Being proud of yourself and your accomplishments is a great thing. However, pride can translate into a fear of failure, a lack of communication, and an increase in selfish behaviors. My pride has reached the level where it’s becoming toxic to many parts of my life and I’m worried that it’s taking its toll on my relationship.
My expectations are too high.
I’m hard on myself, and when I set unattainable goals, it only leads to disappointment and depression. Afterward, I think that I can break my downward emotional spiral by setting and achieving more goals, which locks me in a cycle of disappointment. This roller coaster of emotional ups and downs make me constantly strung-out, which negatively affects my relationship.
I can never admit how I really feel.
My boyfriend is a constant optimist; sometimes I find myself in a cycle of pessimism when I fail to meet my own expectations. Pride is a hard emotion to work into a conversation or explain to someone, so it’s difficult to open up to my boyfriend. Besides, my pride often makes me feel as though I don’t need to open up to him or that I should hide my failures instead of talking about them.
I don’t want to talk about my failures.
Communication is non-negotiable in any healthy relationship, and it’s something I’m happy to do when everything is going well in my life. But hard times are when we need to lean on our relationships the most, and those are exactly when my sense of pride clams me up and prevents me from talking to my partner. This puts a strain on my relationship and creates tension that we could simply do without.
It makes me feel like he doesn’t even know me.
Hiding my feelings from my boyfriend may spare my pride, but it makes me feel as though I am keeping part of my life a secret from my partner. This creates a distance between us that hangs in the air unspoken. I don’t want to distance myself from him, but I’m too prideful to include him in the subpar aspects of my life.
It stops me from reaching out for help.
Sometimes I find myself thinking that reaching out for help is a sign of weakness. I know that this is a toxic mindset but I can’t help myself from clinging to it. My pride traps me in this idea and prevents me from leaning on my partner when I am at my low points and need his help the most.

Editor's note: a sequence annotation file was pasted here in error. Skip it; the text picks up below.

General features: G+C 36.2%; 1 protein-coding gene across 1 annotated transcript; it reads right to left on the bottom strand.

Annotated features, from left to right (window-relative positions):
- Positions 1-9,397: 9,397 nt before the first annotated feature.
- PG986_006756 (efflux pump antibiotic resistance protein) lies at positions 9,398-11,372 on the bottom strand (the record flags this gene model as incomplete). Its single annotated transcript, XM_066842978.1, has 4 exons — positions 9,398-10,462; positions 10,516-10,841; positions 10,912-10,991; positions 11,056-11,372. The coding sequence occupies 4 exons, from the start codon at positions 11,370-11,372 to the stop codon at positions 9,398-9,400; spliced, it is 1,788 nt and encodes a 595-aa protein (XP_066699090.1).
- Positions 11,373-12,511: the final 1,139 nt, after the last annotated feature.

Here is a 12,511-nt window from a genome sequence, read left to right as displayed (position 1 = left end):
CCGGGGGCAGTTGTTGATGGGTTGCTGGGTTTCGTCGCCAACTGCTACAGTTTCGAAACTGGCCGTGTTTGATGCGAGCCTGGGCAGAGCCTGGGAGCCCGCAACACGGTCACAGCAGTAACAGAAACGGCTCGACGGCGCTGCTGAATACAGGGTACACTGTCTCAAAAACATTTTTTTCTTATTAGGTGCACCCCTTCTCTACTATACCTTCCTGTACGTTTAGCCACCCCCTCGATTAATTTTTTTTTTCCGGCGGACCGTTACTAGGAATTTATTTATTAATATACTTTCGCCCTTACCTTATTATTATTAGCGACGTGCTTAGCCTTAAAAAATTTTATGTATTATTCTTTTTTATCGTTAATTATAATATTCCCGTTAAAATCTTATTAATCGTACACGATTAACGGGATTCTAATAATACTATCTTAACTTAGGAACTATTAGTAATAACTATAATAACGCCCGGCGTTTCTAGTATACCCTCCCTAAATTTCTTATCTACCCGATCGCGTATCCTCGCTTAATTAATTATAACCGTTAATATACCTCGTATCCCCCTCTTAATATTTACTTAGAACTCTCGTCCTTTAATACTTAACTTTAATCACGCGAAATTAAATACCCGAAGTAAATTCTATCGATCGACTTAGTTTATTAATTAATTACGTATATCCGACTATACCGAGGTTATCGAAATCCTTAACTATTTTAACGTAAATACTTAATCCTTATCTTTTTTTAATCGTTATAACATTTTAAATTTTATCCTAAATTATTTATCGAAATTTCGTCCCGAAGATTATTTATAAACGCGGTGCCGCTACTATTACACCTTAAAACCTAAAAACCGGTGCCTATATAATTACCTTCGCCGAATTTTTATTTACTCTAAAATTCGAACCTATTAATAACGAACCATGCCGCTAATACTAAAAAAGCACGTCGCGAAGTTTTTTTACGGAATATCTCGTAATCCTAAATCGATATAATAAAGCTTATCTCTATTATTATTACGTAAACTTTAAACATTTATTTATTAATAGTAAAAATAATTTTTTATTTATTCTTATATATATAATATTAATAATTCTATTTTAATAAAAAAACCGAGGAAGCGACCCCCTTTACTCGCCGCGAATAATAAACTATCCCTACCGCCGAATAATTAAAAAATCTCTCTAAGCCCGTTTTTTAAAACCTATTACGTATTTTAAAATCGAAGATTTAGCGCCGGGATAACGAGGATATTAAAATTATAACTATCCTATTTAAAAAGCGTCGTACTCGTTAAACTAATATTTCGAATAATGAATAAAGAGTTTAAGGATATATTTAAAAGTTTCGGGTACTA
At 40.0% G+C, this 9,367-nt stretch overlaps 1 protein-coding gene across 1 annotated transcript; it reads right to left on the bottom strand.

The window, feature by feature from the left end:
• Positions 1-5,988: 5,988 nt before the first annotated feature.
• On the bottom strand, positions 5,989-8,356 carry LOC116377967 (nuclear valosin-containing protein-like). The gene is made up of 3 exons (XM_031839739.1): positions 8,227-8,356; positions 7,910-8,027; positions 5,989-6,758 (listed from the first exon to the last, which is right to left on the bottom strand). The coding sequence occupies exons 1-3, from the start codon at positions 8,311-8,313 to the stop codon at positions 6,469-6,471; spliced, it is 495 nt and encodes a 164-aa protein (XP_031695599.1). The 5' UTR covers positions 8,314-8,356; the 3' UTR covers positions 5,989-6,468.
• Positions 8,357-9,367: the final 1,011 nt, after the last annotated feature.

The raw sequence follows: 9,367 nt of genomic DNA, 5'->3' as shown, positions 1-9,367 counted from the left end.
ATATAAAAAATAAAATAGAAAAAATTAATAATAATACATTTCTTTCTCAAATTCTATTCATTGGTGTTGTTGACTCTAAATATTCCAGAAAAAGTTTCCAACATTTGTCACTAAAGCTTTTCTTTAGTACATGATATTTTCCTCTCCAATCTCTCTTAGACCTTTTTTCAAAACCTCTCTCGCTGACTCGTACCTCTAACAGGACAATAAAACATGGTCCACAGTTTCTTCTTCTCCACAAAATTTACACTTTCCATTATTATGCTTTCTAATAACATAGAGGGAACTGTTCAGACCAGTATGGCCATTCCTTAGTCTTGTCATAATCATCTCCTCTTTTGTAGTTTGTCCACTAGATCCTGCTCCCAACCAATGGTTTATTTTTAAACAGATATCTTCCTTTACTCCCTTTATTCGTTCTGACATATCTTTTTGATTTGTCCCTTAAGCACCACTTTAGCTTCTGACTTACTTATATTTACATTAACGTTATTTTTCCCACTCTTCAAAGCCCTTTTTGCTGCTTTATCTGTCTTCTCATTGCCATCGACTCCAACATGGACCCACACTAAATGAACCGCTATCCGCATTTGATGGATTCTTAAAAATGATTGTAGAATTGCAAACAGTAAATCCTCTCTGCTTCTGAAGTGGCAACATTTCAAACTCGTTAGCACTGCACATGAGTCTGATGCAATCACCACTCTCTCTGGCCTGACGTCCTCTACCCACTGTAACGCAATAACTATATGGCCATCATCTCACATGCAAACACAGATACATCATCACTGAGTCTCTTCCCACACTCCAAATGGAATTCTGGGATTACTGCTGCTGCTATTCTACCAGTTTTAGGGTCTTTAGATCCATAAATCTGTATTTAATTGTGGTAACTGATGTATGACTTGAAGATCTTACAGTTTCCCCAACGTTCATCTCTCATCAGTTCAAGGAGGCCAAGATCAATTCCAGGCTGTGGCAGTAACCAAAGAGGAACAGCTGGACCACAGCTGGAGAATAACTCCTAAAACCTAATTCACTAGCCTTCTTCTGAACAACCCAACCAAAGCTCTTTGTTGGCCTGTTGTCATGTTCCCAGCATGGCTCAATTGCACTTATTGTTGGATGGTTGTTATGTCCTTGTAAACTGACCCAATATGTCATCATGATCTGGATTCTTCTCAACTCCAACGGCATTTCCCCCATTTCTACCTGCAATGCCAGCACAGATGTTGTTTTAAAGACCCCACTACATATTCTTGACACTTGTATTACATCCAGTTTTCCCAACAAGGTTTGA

It makes me compare my life and our relationship with others’.
As a prideful person, I am always sizing up my life and my relationship to those of my peers. This is especially dangerous in the world of social media, where people’s lives are tailored to be glamorous online and represent a heavily edited version of reality. Besides, relationships shouldn’t be about competition – instead, I should be focusing on how to make a perfect relationship for us, and not for everyone else. The important parts of relationships are never online anyway.
I feel like a bad girlfriend.
My pride constantly spurs me to think that I could be better. In some scenarios, this is a good thing, like when I’m perfecting a project or going for a promotion. However, in my relationship, it often leaves me thinking that I need to be a better girlfriend. In an age of perfect women strewn across social media, it can be hard not to constantly compare myself with others, which only results in me feeling inadequate.
It makes me think ‘I’ instead of ‘We.’
Pride makes me self-centered. In a relationship, it is important to be a team player, to tackle problems together, and to use another person’s help to take on obstacles you’d never be able to overcome on your own. That’s the whole point of dating, right? Instead, I think of every problem as a ‘me’ problem and attempt to deal with it on my own, something that is terrible for my own mental health and puts strain on my relationship.
I take things too personally.
Because of my pride, I’ve come to view every problem as a personal attack. This often means that I get offended and over-emotional when faced with a problem. Instead of claiming all the blame when things go wrong, I need to be logical, clear-headed, and calmly work out a solution that will benefit everyone. This applies to problems in my relationship, my work, and my personal life, and is toxic on all three levels.
It keeps me from enjoying all the good things about my relationship.
My pride makes me overreact to problems, take things personally, and constantly compare myself to others. Combined, this takes a lot of headspace. The mental energy I waste on being prideful could easily be spent on enjoying my relationship and strengthening the bond between me and my partner. My relationship would be so much better if I could put my pride aside.
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